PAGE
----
At its press event last week, Apple described the iPhone 7 as its first "water-resistant" smartphone. What does that mean, though, and how does the technology work?
Unlike the Apple Watch Series 2, the iPhone 7 isn't truly waterproof -- if you go swimming with it, you're liable to end up with a very expensive paperweight. Instead it has an IP67 rating for water and dust resistance, which means that it can submerged in a meter (just under 3.3 feet) of water for 30 minutes.
Effectively, this protects owners when dropping their phone in a toilet or a bathtub, or getting caught in a rainstorm. Even showering with the phone is off-limits, and Apple warns that what protection the phone does have could deteriorate with normal wear and tear.
The iPhone 7 is at a slight disadvantage next to IP68 phones from the likes of Sony and Samsung, which can theoretically survive depths beyond the 1 meter mark, if not by much.
Apple has largely been silent about how it made the iPhone 7 water-resistant, except to say that it re-engineered the iPhone "from the inside out" in many respects, also developing new seals and adhesives.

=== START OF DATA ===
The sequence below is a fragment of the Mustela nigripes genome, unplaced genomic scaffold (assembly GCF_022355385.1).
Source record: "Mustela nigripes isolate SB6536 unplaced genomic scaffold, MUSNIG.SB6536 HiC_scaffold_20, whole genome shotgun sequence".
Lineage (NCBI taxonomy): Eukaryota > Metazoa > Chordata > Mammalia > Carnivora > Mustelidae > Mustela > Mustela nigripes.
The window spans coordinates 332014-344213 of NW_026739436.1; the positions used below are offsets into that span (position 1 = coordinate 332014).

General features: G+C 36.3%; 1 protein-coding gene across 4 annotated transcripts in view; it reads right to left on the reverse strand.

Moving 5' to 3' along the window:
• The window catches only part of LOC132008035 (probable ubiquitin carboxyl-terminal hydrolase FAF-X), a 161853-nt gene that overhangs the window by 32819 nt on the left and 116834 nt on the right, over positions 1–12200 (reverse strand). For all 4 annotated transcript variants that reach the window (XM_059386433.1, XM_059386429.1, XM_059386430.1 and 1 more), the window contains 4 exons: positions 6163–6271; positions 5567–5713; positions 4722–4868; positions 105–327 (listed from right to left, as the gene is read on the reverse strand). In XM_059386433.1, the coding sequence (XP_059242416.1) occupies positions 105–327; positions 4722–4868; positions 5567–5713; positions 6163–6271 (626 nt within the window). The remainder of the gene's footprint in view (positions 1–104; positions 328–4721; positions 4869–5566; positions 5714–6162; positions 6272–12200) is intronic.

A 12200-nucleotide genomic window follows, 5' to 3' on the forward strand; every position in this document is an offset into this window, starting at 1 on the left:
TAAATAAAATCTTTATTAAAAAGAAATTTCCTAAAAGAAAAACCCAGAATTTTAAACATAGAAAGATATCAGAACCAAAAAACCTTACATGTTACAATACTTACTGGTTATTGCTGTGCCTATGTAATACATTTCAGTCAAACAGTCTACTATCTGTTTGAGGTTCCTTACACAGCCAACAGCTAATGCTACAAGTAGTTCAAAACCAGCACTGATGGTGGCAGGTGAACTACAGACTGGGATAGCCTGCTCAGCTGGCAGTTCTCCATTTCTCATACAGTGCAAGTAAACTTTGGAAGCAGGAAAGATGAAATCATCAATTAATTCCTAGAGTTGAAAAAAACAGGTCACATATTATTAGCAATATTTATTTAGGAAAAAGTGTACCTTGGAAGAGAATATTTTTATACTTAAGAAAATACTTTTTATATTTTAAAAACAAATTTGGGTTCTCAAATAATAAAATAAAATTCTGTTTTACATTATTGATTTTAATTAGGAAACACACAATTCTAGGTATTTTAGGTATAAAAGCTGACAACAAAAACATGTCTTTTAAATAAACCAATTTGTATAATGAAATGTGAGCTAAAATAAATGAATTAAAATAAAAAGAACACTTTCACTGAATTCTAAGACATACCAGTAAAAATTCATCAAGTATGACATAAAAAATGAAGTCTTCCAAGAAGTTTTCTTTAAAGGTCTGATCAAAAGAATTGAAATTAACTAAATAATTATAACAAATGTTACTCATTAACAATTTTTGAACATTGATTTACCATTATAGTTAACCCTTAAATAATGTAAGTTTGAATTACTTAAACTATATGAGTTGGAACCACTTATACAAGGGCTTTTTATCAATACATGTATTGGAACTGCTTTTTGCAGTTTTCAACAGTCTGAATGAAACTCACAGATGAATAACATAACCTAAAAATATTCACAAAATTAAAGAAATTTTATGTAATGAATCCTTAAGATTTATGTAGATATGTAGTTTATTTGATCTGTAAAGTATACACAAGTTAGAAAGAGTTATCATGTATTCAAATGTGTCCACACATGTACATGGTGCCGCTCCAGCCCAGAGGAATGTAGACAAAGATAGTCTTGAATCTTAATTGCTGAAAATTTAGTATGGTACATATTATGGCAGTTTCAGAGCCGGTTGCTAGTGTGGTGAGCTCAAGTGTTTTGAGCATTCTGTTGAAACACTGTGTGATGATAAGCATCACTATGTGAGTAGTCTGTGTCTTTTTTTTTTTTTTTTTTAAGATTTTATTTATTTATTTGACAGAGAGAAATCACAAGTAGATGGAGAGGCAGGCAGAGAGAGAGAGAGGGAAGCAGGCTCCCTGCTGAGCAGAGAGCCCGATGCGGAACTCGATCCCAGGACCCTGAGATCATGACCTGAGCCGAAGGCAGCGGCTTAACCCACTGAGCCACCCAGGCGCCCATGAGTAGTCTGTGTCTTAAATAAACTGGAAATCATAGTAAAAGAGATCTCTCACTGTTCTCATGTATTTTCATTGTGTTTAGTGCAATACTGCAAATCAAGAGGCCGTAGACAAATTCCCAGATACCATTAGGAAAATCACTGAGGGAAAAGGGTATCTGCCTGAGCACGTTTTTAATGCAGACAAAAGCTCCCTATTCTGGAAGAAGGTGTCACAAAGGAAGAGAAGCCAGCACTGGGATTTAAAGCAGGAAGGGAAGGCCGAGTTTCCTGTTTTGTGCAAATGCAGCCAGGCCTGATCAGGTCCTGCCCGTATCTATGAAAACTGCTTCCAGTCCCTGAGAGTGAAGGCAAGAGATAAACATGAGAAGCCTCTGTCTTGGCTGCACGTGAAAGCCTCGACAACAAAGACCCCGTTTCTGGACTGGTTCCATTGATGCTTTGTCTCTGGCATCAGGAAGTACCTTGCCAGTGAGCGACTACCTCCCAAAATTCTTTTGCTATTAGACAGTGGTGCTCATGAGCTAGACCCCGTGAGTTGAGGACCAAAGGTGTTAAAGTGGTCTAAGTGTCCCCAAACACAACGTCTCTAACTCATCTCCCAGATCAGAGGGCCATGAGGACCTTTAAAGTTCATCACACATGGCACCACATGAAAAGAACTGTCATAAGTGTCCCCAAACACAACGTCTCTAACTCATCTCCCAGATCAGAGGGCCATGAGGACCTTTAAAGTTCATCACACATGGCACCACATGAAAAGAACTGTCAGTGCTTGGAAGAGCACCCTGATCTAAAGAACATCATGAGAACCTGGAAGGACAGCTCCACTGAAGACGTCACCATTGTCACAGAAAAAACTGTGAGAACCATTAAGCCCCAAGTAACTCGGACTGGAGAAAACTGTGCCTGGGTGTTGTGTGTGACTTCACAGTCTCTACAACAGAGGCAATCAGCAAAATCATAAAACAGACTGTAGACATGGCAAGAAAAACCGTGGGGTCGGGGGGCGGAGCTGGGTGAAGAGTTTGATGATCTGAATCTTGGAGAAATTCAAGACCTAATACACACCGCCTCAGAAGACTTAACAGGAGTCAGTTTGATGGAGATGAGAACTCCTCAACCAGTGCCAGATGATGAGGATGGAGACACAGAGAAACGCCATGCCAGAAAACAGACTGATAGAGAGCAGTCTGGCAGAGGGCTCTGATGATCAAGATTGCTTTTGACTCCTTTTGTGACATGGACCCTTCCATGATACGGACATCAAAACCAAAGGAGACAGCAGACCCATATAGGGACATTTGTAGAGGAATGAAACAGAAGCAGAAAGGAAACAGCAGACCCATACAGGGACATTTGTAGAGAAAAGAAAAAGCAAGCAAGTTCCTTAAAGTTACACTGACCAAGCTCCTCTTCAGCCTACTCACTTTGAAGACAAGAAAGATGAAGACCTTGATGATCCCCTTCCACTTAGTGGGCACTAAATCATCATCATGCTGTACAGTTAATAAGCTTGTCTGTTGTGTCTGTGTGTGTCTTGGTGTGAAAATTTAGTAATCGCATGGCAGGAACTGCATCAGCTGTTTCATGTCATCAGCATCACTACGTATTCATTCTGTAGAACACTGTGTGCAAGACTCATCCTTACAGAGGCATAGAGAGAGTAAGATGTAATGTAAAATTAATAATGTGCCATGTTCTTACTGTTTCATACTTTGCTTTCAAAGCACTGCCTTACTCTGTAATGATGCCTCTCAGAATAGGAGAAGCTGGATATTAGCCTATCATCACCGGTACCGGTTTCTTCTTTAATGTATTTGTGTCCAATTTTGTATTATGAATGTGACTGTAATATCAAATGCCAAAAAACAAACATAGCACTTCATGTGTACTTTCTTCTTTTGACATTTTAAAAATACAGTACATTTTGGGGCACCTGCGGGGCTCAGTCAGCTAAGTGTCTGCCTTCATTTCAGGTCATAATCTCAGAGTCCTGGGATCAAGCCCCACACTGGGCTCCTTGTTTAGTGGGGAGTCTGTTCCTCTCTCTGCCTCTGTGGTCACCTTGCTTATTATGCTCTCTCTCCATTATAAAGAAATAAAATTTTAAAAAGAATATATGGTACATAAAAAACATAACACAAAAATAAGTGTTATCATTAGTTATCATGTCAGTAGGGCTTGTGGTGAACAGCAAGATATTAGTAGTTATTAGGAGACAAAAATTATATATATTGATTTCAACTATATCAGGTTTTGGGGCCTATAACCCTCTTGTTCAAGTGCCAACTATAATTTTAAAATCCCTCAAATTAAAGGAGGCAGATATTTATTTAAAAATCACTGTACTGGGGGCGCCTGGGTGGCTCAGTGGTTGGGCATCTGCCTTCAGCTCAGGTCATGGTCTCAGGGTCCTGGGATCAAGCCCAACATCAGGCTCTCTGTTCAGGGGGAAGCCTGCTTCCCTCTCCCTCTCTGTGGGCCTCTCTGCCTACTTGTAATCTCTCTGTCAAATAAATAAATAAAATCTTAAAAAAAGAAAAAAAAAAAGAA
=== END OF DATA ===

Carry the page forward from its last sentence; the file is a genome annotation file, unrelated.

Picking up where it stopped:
In practice this would have to translate into glues that can keep the chassis perfectly intact, with improved seals around any and all possible ingress points. That may have been one incentive for Apple to remove the 3.5-millimeter headphone jack.
In fact, though, the iPhone 6s was already partially water-resistant. Apple added rubber seals and gaskets to various areas, but didn't advertise this as a selling point, not the least because it wasn't enough to prevent the device from shutting down if exposed to enough liquid for a few minutes.
Parts leaks, however, show how Apple went further with the iPhone 7 design. For example, an iPhone 7 SIM tray that was revealed before the product's announcement showed that it now features a rubber seal to help keep out water.
Another change is to the home button, which no longer clicks on the iPhone 7, instead providing users with the sensation of a click featuring Apple's Taptic Engine. By eliminating another moving part -- and a point of potential entry -- Apple has prevented wear and tear while improving the resistance to water.